Miss Music Nerd is not an overtly political blog, and it is, for the most part, a lighthearted affair.
But there are times when I am moved to take a stand.
This video is from a performance of Benjamin Britten‘s War Requiem. In the piece, Britten intersperses the Latin text of the traditional Requiem Mass with poems by Wifred Owen, who fought and died in World War I. The War Requiem was performed at the 1962 reconsecration of the rebuilt Coventry Cathedral, which had been bombed in World War II. It’s an amazingly powerful and moving work, and I encourage everyone to listen to it in its entirety. I also recommend Derek Jarman’s film version. I could go on at length about the piece, discussing the text and analyzing the music — and at some point, I will. But my purpose today is different.
I mention the connections of Britten’s piece to two different wars in order to call attention to the utterly absurd and senseless idea that here we are, again, at war. No cautionary tales, no lessons learned, no historical awareness that war is never simple, clean, or quick. No recognition that even a “just” war is a war to be grieved.
At some level, we human beings must be enamored of suffering, since we seem so unwilling to refrain from participating in it. I’m speaking primarily of those in positions of government and leadership, who make the decisions and carry out the plans that perpetuate the Sisyphean tragedy we’re trapped in once again. But I believe it is the task of humanity — all citizens and governments — to work to make our current situation unimaginable. It requires effort at every level — from interpersonal to local to federal to global.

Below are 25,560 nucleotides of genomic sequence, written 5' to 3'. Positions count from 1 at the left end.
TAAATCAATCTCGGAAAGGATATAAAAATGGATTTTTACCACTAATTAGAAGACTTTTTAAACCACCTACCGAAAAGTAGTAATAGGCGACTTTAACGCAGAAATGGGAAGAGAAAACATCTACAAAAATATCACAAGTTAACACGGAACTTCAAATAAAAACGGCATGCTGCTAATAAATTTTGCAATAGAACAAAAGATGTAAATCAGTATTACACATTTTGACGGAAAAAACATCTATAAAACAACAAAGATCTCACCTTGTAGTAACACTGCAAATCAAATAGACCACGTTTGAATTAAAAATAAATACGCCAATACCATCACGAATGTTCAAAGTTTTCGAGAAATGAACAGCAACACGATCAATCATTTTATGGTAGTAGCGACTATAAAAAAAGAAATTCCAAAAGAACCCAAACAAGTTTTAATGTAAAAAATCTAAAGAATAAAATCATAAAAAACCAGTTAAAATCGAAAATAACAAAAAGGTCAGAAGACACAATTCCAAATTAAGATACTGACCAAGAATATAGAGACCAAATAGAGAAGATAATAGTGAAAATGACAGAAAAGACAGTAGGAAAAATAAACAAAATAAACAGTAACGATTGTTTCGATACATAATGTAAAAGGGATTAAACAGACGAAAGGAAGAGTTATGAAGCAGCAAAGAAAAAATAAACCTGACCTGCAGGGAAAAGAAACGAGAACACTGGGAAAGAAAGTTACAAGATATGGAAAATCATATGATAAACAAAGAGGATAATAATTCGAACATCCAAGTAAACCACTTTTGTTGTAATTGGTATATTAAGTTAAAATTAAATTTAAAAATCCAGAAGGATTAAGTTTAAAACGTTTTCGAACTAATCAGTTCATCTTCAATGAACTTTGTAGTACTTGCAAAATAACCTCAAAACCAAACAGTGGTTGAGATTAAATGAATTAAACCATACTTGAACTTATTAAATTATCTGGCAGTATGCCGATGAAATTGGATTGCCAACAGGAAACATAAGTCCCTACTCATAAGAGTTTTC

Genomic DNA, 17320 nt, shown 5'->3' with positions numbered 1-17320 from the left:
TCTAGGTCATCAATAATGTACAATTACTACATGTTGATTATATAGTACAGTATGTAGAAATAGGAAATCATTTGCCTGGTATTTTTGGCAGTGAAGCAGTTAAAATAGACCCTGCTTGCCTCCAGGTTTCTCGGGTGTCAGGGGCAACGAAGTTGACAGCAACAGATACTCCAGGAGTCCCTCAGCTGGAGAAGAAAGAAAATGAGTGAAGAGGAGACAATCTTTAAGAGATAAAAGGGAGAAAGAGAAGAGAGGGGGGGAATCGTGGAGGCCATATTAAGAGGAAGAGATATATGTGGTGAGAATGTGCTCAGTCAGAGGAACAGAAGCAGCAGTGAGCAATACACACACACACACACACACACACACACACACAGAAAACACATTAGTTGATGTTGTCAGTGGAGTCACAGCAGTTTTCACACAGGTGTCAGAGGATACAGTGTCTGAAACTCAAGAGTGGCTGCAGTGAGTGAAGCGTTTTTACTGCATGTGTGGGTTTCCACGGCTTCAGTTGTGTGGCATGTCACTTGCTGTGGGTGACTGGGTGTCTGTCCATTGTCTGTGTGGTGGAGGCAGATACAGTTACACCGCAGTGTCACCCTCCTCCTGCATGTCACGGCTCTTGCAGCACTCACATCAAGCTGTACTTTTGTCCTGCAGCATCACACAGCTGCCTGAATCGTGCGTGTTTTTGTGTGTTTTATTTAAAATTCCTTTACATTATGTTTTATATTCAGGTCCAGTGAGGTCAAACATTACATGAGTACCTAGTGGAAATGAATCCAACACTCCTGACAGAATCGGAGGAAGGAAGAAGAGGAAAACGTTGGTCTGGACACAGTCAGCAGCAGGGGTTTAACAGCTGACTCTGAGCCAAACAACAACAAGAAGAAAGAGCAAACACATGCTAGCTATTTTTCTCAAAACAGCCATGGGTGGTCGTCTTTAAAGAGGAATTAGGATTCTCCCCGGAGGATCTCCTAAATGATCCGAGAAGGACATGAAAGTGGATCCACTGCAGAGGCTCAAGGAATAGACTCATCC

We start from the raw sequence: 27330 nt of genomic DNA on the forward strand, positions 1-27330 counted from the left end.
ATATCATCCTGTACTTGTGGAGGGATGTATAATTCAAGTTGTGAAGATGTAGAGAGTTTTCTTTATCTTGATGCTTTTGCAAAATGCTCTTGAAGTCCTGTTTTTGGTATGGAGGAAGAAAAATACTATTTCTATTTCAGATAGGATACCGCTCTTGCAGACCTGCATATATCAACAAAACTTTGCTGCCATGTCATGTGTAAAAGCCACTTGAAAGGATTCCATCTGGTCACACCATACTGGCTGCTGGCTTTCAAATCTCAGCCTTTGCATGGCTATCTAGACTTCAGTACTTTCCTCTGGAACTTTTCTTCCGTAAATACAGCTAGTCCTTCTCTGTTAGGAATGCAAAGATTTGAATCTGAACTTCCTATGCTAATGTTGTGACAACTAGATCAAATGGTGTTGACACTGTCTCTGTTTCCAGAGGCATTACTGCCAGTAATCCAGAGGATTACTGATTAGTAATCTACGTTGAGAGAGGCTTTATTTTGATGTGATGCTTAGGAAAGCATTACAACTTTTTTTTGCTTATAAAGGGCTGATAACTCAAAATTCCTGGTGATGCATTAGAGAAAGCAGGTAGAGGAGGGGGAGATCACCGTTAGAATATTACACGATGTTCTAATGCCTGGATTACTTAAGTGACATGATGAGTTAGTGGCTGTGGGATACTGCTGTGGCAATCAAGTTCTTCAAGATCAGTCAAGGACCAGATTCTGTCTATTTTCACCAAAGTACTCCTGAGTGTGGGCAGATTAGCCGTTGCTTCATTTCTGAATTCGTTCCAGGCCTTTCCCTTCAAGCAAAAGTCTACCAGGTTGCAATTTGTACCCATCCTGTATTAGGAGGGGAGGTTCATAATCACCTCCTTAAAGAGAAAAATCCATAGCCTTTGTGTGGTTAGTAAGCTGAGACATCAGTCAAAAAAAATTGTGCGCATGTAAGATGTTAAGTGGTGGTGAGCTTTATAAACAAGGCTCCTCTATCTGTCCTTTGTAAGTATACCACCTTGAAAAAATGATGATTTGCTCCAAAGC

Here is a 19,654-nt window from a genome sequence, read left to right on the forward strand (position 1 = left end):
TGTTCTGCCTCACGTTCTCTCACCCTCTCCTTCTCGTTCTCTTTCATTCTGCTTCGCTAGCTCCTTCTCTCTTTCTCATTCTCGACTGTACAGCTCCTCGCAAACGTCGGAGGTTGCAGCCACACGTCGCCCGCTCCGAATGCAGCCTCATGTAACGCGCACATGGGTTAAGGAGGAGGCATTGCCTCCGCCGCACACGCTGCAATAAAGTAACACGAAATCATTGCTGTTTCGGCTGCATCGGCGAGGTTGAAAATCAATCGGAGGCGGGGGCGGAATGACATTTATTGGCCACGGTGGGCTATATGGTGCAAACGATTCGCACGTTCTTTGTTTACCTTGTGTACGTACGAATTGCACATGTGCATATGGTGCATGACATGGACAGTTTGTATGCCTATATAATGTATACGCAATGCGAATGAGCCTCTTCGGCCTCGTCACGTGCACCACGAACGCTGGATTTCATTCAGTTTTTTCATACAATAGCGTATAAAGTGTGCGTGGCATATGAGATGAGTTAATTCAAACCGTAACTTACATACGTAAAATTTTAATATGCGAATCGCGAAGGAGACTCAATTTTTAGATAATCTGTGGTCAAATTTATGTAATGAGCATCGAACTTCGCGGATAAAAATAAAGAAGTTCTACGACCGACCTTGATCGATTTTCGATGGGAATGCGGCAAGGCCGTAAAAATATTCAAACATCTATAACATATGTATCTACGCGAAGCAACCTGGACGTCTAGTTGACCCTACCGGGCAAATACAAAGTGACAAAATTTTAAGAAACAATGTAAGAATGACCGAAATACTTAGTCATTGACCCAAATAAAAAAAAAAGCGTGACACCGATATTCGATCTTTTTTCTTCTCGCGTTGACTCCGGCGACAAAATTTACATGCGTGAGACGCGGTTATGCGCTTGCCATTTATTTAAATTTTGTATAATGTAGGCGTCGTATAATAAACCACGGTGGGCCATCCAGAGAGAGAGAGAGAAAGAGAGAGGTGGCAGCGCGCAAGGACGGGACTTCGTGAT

In Buddhism, there is a concept that the separate self is a delusion. There was a time when I would have taken offense at such an idea, jealous as I was of my uniqueness and individual autonomy. But lately I find it both comforting and instructive to consider that when we hurt others, we hurt ourselves, and vice versa. I think this is also perfectly in keeping with Christ’s commandment to “love thy neighbor as thyself,” not to mention his radical challenge to “love your enemies, and pray for those who persecute you.” Clearly, humanity has yet to put these ideas into practice in a sustained fashion.
Today is the 5th anniversary of the beginning of war in Iraq. Approximately 3990 members of the U.S. Military have been killed since March 2003, as well as untold numbers of Iraqis, including civilians. And of course, not one of these deaths has brought back to life anyone killed in the September 11 attacks, or anyone harmed by Saddam Hussein’s regime, or anyone involved in any incident for which it might arrogantly be imagined that this war is any sort of effective remedy or justifiable retaliation.
You might ask what the 3 preceding paragraphs have to do with music; I could also go on at length rebutting the notion that music, and art in general, is (or should be) apolitical and “pure,” an oasis of benign aesthetic stimulation in a world that continuously requires us to tolerate discomfort. But for the moment I simply wish to add my voice to an ever-growing chorus that demands: END THIS WAR NOW.